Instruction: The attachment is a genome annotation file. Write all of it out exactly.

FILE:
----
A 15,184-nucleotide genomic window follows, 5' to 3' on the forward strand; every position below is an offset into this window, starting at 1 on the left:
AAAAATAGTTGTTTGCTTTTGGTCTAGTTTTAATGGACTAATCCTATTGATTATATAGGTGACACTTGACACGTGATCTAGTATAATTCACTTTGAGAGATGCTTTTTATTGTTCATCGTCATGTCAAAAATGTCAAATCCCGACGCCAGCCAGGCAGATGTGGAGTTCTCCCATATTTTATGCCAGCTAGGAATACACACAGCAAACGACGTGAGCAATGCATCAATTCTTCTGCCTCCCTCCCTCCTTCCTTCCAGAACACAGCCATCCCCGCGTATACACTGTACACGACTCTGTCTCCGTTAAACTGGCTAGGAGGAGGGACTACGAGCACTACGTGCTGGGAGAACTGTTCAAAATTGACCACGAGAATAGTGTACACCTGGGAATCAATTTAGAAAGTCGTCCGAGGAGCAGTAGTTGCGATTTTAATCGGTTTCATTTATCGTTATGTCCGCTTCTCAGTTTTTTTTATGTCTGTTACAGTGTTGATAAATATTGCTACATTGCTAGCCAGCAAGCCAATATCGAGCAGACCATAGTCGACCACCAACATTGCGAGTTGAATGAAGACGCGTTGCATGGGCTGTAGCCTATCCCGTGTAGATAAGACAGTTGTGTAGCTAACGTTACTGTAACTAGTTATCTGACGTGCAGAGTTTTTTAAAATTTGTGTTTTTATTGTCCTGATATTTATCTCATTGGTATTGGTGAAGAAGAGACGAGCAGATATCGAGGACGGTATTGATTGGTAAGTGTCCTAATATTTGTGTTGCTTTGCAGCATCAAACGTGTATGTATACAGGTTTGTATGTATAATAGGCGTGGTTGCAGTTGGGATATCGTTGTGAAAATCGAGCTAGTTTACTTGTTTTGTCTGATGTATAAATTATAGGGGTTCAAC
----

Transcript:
A 15,184-nucleotide genomic window follows, 5' to 3' on the forward strand; every position below is an offset into this window, starting at 1 on the left:
AAAAATAGTTGTTTGCTTTTGGTCTAGTTTTAATGGACTAATCCTATTGATTATATAGGTGACACTTGACACGTGATCTAGTATAATTCACTTTGAGAGATGCTTTTTATTGTTCATCGTCATGTCAAAAATGTCAAATCCCGACGCCAGCCAGGCAGATGTGGAGTTCTCCCATATTTTATGCCAGCTAGGAATACACACAGCAAACGACGTGAGCAATGCATCAATTCTTCTGCCTCCCTCCCTCCTTCCTTCCAGAACACAGCCATCCCCGCGTATACACTGTACACGACTCTGTCTCCGTTAAACTGGCTAGGAGGAGGGACTACGAGCACTACGTGCTGGGAGAACTGTTCAAAATTGACCACGAGAATAGTGTACACCTGGGAATCAATTTAGAAAGTCGTCCGAGGAGCAGTAGTTGCGATTTTAATCGGTTTCATTTATCGTTATGTCCGCTTCTCAGTTTTTTTTATGTCTGTTACAGTGTTGATAAATATTGCTACATTGCTAGCCAGCAAGCCAATATCGAGCAGACCATAGTCGACCACCAACATTGCGAGTTGAATGAAGACGCGTTGCATGGGCTGTAGCCTATCCCGTGTAGATAAGACAGTTGTGTAGCTAACGTTACTGTAACTAGTTATCTGACGTGCAGAGTTTTTTAAAATTTGTGTTTTTATTGTCCTGATATTTATCTCATTGGTATTGGTGAAGAAGAGACGAGCAGATATCGAGGACGGTATTGATTGGTAAGTGTCCTAATATTTGTGTTGCTTTGCAGCATCAAACGTGTATGTATACAGGTTTGTATGTATAATAGGCGTGGTTGCAGTTGGGATATCGTTGTGAAAATCGAGCTAGTTTACTTGTTTTGTCTGATGTATAAATTATAGGGGTTCAAC